The Power of Weakness

by Zachary J. Taylor

Personally, I find myself wondering how God will use me in my brokenness. It isn’t easy to wake up in the morning and not feel anxious even though I shouldn’t be anxious about anything. My day is always structured, and if I keep to that structure, then I avoid any chance of having a panic attack. However, as I become more aware of my suffering, and see that it isn’t an inherent flaw, but a problem with how my brain is wired, then I’m content to know that God will be with me in my time of trial – in my weakness, fear, and trembling. Every time I walk out the door to go to class or to run daily errands, I’m taking a risk – a risk to put myself into an uncomfortable situation that exposes me to dark memories from my childhood, and I retreat into myself, for fear of public embarrassment, into the murky depths of my mind, where I feel the safest.

This is not to say that I’m dysfunctional, or that I can’t participate in society. I love going out and meeting new people. I made many good friends in Boston, some of them wonderful colleagues, others local parishioners who are interested in my story. Yes, I have many “tics” which make me seem awkward, if a little strange—hair pulling, muttering under my breath, twiddling my fingers, staring off into space—but these things don’t make me any less human. To embrace diversity, to see outside established social norms, is a gift from God. It’s the gift of gaining “sight” into the world that we’re not familiar with. The beauty of God is that the Spirit gives wisdom to see beyond our human understanding. We’re made strong in our brokenness. Without our sin, we can’t hope to know the joy of the Lord, who dwells in our hearts and minds. The recognition of one’s brokenness leads to an active pursuit of the holy. So for me, at least, my “awkwardness,” while it governs my being, doesn’t define me. I own it. I can use it to my advantage. My suffering is my strength and endurance.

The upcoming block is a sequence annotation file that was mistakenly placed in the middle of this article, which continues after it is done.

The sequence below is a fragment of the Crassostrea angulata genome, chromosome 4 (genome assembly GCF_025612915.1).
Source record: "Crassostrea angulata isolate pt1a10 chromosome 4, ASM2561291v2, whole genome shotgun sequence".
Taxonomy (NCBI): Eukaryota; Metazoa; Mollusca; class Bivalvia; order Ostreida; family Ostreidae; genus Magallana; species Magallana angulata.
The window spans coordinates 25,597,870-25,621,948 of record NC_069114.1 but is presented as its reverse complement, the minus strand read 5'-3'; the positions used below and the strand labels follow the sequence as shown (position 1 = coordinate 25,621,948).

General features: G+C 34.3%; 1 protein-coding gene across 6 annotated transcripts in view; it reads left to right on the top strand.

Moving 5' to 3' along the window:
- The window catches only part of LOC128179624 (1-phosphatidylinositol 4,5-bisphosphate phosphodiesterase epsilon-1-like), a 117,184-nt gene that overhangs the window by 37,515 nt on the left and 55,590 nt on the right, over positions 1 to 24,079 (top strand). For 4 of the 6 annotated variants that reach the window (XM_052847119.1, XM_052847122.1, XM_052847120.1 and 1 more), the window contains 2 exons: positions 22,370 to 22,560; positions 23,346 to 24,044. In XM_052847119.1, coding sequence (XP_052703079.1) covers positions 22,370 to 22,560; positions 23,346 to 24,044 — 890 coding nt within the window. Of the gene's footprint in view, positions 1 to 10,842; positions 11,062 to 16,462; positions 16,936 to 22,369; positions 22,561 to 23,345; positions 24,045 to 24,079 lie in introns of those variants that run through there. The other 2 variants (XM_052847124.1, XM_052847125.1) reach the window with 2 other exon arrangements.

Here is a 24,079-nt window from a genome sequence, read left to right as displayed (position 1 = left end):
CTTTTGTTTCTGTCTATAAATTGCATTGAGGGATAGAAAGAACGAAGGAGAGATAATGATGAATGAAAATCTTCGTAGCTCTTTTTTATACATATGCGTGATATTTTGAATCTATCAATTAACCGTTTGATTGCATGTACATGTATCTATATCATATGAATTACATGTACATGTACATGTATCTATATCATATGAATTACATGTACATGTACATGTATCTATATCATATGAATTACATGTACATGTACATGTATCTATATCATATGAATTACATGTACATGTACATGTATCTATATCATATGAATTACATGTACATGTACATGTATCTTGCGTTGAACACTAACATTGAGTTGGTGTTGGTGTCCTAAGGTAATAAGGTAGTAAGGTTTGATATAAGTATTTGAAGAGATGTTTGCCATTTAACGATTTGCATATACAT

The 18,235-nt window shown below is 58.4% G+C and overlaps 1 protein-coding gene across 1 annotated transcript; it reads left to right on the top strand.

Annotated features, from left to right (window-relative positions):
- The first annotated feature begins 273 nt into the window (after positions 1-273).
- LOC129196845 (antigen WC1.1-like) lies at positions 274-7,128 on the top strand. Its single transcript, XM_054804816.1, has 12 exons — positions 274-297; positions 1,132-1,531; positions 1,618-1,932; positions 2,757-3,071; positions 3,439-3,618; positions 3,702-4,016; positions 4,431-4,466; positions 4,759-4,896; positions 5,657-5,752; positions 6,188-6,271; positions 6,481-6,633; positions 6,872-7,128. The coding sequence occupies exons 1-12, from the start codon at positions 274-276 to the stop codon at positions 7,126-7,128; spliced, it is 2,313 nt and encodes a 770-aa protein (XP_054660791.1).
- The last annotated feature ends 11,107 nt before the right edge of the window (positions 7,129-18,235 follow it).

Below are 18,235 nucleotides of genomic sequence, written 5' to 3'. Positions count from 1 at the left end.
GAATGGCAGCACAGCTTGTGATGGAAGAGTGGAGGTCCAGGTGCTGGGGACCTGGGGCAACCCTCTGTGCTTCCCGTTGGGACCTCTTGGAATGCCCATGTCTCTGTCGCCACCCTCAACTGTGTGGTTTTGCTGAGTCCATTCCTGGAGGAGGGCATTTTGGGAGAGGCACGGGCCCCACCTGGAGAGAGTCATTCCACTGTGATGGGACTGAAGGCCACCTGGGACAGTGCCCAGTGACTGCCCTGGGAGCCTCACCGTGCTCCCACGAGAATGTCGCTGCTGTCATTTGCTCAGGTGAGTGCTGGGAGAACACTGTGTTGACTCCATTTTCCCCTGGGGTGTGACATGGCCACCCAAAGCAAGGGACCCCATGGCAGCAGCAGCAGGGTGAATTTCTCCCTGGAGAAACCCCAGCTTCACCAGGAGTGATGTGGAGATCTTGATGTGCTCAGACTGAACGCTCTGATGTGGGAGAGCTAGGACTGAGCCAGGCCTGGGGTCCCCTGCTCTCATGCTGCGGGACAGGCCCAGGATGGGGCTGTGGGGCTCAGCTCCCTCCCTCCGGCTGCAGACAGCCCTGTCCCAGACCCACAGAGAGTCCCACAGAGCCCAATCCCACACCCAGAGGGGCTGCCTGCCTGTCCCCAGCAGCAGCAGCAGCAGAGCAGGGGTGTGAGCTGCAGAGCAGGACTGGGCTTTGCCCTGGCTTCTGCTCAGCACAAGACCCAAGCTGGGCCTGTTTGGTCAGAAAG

For many, however, enduring one’s suffering isn’t easy. Your suffering may be different from mine. That’s the beauty of humanity. Each person is unique and interprets the world in their own way. For me, my awkwardness is a sign of my individuality. For others, your brokenness may be a gateway into a new chapter of your life. It may be that your brokenness opens doors that had been previously shut. Rather than allow your suffering to define you, allow yourself to be free. Yes, there will be moments that this will seem impossible. But, if you’re going to overcome suffering, it will take time to heal and time to meditate upon the wisdom of God, to see things as they should be. One small step toward sanctification is one giant step toward a closer relationship with God. As God’s children, we are called to see others as God sees them—not as broken creatures of sin, but as holy sons and daughters of God.


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Zachary J. Taylor is a second-year M.Div. student seeking ordination as an elder in the United Methodist Church. His interests include philosophy of language, theology of disability, and bringing awareness to anxiety and other related disorders.

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